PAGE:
May 9, 2023 - Energy & Environment

Greenland glacier discovery shows sea level projections are too low

A picture of meltwater flowing on top Petermann Glacier in northwestern Greenland in 2016.

A 30-mile-long meltwater river runs through Petermann Glacier in August 2016. Photo: Whitney Shefte/The Washington Post via Getty Images.

Scientists may be significantly underestimating the amount of melting yet to come from glaciers that end in the sea, according to a new study.

Why it matters: The study reveals that seawater is intruding deep into northwest Greenland's Petermann Glacier, thinning the ice from below.

  • Petermann acts like a doorstop, holding back vast quantities of land-based ice. As the glacier thins, inland ice moves faster into the ocean, raising global sea levels.
  • If all that inland ice were to melt, it would raise global sea levels by about 1.6 feet, the study found.

Zoom in: The researchers used satellite radar data from three different spacecraft constellations to obtain precise readings of the glacier's height and vertical motion.

  • They found that seawater, which is slightly above freezing there, is moving inland along the grounding line, which is where the glacier transitions from resting on bedrock to a floating ice shelf.
  • Most computer models used to project ice melt from marine-terminating glaciers like Petermann assume that little to no melting occurs at the grounding line, study coauthor Eric Rignot of NASA's Jet Propulsion Laboratory and University of California, Irvine told Axios via email.

Threat level: The glacier is rising and falling with the tides, as water flushes underneath it and penetrates more than a mile inland multiple times per day, the study found.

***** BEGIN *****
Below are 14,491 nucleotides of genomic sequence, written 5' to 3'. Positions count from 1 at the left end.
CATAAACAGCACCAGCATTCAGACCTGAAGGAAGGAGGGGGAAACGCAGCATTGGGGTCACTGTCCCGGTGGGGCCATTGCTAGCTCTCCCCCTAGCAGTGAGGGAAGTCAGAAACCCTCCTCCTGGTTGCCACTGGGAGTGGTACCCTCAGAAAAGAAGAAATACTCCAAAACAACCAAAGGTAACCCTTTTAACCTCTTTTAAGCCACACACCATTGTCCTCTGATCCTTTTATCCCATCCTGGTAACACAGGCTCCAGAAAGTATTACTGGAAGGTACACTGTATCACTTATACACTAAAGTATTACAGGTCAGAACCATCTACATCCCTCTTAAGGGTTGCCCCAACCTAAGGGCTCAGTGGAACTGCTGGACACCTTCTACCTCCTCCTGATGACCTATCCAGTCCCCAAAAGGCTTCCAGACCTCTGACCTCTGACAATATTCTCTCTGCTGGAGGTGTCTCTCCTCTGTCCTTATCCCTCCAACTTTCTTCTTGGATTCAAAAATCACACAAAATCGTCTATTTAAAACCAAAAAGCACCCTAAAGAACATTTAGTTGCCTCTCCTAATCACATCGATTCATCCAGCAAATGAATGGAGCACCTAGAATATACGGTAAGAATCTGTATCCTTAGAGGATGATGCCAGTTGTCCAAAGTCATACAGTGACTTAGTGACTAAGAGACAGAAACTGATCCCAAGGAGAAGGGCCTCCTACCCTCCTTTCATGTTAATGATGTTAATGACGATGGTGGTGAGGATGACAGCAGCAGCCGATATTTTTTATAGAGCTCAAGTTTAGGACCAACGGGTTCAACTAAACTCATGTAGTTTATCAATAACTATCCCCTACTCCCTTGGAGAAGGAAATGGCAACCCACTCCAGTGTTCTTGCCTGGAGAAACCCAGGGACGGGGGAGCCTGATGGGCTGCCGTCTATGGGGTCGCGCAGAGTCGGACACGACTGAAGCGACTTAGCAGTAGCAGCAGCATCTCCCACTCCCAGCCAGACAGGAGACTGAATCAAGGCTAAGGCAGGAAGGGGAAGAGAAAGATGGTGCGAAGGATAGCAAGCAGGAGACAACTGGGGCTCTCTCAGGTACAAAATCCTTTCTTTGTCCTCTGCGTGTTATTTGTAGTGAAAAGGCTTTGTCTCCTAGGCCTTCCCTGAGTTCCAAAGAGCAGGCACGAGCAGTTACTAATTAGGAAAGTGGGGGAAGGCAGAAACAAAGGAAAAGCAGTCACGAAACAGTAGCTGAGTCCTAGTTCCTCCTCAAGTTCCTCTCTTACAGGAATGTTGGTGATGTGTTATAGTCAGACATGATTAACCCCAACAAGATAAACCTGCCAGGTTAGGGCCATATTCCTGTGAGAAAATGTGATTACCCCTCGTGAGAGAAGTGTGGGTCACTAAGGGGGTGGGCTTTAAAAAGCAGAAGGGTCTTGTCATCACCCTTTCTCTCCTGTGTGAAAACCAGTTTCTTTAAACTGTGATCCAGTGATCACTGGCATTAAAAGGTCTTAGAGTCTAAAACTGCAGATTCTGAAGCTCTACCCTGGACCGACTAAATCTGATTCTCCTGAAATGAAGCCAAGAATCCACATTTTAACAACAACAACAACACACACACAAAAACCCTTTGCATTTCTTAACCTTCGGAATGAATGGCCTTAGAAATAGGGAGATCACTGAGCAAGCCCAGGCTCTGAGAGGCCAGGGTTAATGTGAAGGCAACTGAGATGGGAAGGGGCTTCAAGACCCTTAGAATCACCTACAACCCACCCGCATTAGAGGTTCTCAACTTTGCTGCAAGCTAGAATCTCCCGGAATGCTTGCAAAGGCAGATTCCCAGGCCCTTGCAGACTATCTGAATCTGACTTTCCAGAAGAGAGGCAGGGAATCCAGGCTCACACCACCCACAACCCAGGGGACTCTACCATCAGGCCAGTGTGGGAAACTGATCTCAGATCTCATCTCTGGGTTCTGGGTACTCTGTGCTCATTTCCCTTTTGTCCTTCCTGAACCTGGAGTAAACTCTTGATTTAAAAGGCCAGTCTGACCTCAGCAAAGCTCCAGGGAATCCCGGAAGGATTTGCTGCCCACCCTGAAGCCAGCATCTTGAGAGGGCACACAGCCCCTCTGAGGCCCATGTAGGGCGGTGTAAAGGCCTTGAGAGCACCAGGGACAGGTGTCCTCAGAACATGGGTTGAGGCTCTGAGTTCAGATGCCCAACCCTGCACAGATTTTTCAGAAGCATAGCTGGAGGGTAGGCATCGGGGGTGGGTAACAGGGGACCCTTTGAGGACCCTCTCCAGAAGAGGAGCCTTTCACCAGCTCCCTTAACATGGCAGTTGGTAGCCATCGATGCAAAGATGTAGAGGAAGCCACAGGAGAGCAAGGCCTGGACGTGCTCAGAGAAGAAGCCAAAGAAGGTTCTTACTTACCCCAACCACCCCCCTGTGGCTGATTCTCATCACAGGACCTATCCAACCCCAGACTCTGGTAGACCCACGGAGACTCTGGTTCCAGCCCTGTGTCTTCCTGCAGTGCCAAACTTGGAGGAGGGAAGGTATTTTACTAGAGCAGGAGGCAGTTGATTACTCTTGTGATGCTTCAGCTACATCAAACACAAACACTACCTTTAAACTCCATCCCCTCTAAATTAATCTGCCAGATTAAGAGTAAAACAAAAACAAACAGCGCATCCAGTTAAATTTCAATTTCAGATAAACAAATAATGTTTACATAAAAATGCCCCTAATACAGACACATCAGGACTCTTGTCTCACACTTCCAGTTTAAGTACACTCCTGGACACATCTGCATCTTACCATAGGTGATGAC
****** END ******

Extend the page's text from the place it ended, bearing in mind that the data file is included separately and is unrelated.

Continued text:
• This finding surprised Rignot, particularly how far inland the relatively warm ocean waters are moving.
  • "This implies that the glacier is hugely sensitive to the temperature of the water," Rignot said.
  • Seawater has even carved a 670-foot-tall cavity underneath the ice, further weakening the glacier's ability to hold ice in place.

Between the lines: Rignot said the findings may help explain why computer models have trouble accurately depicting the pace of recent glacier retreat, as well as historical glacier melt events during Earth's history.

What they're saying: The study has big implications for what may happen at marine-terminating glaciers elsewhere in Greenland as well as in Antarctica, the study notes.

  • It suggests that current sea level projections are too low.
  • "We have reasons to believe that the current [sea level rise] projections are too low, not too high. They could be as much two times too low."
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